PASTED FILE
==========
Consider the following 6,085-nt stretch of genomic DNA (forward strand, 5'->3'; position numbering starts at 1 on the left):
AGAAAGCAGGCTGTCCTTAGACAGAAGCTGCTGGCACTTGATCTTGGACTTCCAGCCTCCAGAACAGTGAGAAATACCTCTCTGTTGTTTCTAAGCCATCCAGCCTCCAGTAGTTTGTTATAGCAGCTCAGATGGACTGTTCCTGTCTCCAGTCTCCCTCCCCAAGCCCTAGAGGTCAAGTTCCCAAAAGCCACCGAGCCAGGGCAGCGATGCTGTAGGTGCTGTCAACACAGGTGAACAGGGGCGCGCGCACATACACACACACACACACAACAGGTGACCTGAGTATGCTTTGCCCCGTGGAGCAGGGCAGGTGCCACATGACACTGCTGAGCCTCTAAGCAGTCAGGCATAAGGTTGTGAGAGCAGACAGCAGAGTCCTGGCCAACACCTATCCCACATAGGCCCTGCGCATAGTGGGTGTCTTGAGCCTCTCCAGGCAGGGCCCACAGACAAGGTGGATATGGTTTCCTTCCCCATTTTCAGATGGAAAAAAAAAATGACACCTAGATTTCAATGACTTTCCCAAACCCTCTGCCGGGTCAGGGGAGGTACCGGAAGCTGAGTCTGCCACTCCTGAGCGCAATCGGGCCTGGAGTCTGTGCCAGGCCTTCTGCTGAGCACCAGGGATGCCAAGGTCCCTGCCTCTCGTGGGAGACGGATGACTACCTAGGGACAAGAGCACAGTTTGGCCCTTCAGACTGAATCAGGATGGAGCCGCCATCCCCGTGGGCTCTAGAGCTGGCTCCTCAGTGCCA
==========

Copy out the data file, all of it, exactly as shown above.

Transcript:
Consider the following 6,085-nt stretch of genomic DNA (forward strand, 5'->3'; position numbering starts at 1 on the left):
AGAAAGCAGGCTGTCCTTAGACAGAAGCTGCTGGCACTTGATCTTGGACTTCCAGCCTCCAGAACAGTGAGAAATACCTCTCTGTTGTTTCTAAGCCATCCAGCCTCCAGTAGTTTGTTATAGCAGCTCAGATGGACTGTTCCTGTCTCCAGTCTCCCTCCCCAAGCCCTAGAGGTCAAGTTCCCAAAAGCCACCGAGCCAGGGCAGCGATGCTGTAGGTGCTGTCAACACAGGTGAACAGGGGCGCGCGCACATACACACACACACACACAACAGGTGACCTGAGTATGCTTTGCCCCGTGGAGCAGGGCAGGTGCCACATGACACTGCTGAGCCTCTAAGCAGTCAGGCATAAGGTTGTGAGAGCAGACAGCAGAGTCCTGGCCAACACCTATCCCACATAGGCCCTGCGCATAGTGGGTGTCTTGAGCCTCTCCAGGCAGGGCCCACAGACAAGGTGGATATGGTTTCCTTCCCCATTTTCAGATGGAAAAAAAAAATGACACCTAGATTTCAATGACTTTCCCAAACCCTCTGCCGGGTCAGGGGAGGTACCGGAAGCTGAGTCTGCCACTCCTGAGCGCAATCGGGCCTGGAGTCTGTGCCAGGCCTTCTGCTGAGCACCAGGGATGCCAAGGTCCCTGCCTCTCGTGGGAGACGGATGACTACCTAGGGACAAGAGCACAGTTTGGCCCTTCAGACTGAATCAGGATGGAGCCGCCATCCCCGTGGGCTCTAGAGCTGGCTCCTCAGTGCCA